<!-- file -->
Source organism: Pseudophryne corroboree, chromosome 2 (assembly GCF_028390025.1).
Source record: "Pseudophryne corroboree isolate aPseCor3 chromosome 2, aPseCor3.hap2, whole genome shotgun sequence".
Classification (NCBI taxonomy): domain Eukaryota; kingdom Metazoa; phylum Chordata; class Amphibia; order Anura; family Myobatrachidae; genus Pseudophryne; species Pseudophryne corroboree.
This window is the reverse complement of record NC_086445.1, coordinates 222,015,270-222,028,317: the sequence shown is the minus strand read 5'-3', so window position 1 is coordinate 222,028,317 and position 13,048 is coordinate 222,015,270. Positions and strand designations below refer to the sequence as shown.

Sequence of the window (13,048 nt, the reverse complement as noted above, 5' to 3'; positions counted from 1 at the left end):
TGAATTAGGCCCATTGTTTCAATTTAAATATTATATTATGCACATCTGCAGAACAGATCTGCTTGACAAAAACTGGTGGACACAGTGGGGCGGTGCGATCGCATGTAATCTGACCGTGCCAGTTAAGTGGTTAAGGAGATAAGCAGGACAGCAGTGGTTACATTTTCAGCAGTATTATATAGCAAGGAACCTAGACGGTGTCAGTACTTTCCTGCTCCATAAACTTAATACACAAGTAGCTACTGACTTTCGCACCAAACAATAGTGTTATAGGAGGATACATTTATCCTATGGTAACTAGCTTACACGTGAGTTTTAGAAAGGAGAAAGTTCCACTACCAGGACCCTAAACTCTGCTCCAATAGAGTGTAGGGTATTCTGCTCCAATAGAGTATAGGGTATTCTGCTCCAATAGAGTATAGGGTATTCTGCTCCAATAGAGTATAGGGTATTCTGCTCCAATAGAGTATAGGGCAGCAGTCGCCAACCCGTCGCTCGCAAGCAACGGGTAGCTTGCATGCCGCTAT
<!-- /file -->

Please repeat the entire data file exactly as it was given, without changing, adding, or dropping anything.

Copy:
Source organism: Pseudophryne corroboree, chromosome 2 (assembly GCF_028390025.1).
Source record: "Pseudophryne corroboree isolate aPseCor3 chromosome 2, aPseCor3.hap2, whole genome shotgun sequence".
Classification (NCBI taxonomy): domain Eukaryota; kingdom Metazoa; phylum Chordata; class Amphibia; order Anura; family Myobatrachidae; genus Pseudophryne; species Pseudophryne corroboree.
This window is the reverse complement of record NC_086445.1, coordinates 222,015,270-222,028,317: the sequence shown is the minus strand read 5'-3', so window position 1 is coordinate 222,028,317 and position 13,048 is coordinate 222,015,270. Positions and strand designations below refer to the sequence as shown.

Sequence of the window (13,048 nt, the reverse complement as noted above, 5' to 3'; positions counted from 1 at the left end):
TGAATTAGGCCCATTGTTTCAATTTAAATATTATATTATGCACATCTGCAGAACAGATCTGCTTGACAAAAACTGGTGGACACAGTGGGGCGGTGCGATCGCATGTAATCTGACCGTGCCAGTTAAGTGGTTAAGGAGATAAGCAGGACAGCAGTGGTTACATTTTCAGCAGTATTATATAGCAAGGAACCTAGACGGTGTCAGTACTTTCCTGCTCCATAAACTTAATACACAAGTAGCTACTGACTTTCGCACCAAACAATAGTGTTATAGGAGGATACATTTATCCTATGGTAACTAGCTTACACGTGAGTTTTAGAAAGGAGAAAGTTCCACTACCAGGACCCTAAACTCTGCTCCAATAGAGTGTAGGGTATTCTGCTCCAATAGAGTATAGGGTATTCTGCTCCAATAGAGTATAGGGTATTCTGCTCCAATAGAGTATAGGGTATTCTGCTCCAATAGAGTATAGGGCAGCAGTCGCCAACCCGTCGCTCGCAAGCAACGGGTAGCTTGCATGCCGCTAT